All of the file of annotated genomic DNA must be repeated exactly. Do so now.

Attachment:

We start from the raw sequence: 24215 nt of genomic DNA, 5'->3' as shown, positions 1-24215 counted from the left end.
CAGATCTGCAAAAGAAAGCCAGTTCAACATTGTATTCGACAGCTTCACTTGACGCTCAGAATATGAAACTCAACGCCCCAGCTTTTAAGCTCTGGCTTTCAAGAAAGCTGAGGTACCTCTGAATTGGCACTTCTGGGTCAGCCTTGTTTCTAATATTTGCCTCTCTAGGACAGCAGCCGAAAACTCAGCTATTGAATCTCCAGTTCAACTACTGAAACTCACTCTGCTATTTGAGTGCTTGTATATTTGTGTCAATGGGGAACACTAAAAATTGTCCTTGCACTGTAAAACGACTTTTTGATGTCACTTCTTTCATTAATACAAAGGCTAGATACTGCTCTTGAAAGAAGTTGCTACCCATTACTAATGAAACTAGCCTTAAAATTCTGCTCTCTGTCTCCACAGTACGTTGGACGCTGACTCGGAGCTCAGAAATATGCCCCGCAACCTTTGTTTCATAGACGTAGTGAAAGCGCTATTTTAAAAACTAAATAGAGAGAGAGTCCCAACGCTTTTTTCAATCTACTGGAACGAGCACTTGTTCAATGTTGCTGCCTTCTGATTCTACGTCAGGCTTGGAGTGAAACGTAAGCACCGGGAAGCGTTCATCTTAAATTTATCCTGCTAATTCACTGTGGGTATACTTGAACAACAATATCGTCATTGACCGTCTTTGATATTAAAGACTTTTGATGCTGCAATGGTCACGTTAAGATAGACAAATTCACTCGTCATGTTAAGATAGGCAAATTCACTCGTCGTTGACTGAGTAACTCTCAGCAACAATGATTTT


We start from the raw sequence: 24215 nt of genomic DNA, 5'->3' as shown, positions 1-24215 counted from the left end.
CAGATCTGCAAAAGAAAGCCAGTTCAACATTGTATTCGACAGCTTCACTTGACGCTCAGAATATGAAACTCAACGCCCCAGCTTTTAAGCTCTGGCTTTCAAGAAAGCTGAGGTACCTCTGAATTGGCACTTCTGGGTCAGCCTTGTTTCTAATATTTGCCTCTCTAGGACAGCAGCCGAAAACTCAGCTATTGAATCTCCAGTTCAACTACTGAAACTCACTCTGCTATTTGAGTGCTTGTATATTTGTGTCAATGGGGAACACTAAAAATTGTCCTTGCACTGTAAAACGACTTTTTGATGTCACTTCTTTCATTAATACAAAGGCTAGATACTGCTCTTGAAAGAAGTTGCTACCCATTACTAATGAAACTAGCCTTAAAATTCTGCTCTCTGTCTCCACAGTACGTTGGACGCTGACTCGGAGCTCAGAAATATGCCCCGCAACCTTTGTTTCATAGACGTAGTGAAAGCGCTATTTTAAAAACTAAATAGAGAGAGAGTCCCAACGCTTTTTTCAATCTACTGGAACGAGCACTTGTTCAATGTTGCTGCCTTCTGATTCTACGTCAGGCTTGGAGTGAAACGTAAGCACCGGGAAGCGTTCATCTTAAATTTATCCTGCTAATTCACTGTGGGTATACTTGAACAACAATATCGTCATTGACCGTCTTTGATATTAAAGACTTTTGATGCTGCAATGGTCACGTTAAGATAGACAAATTCACTCGTCATGTTAAGATAGGCAAATTCACTCGTCGTTGACTGAGTAACTCTCAGCAACAATGATTTT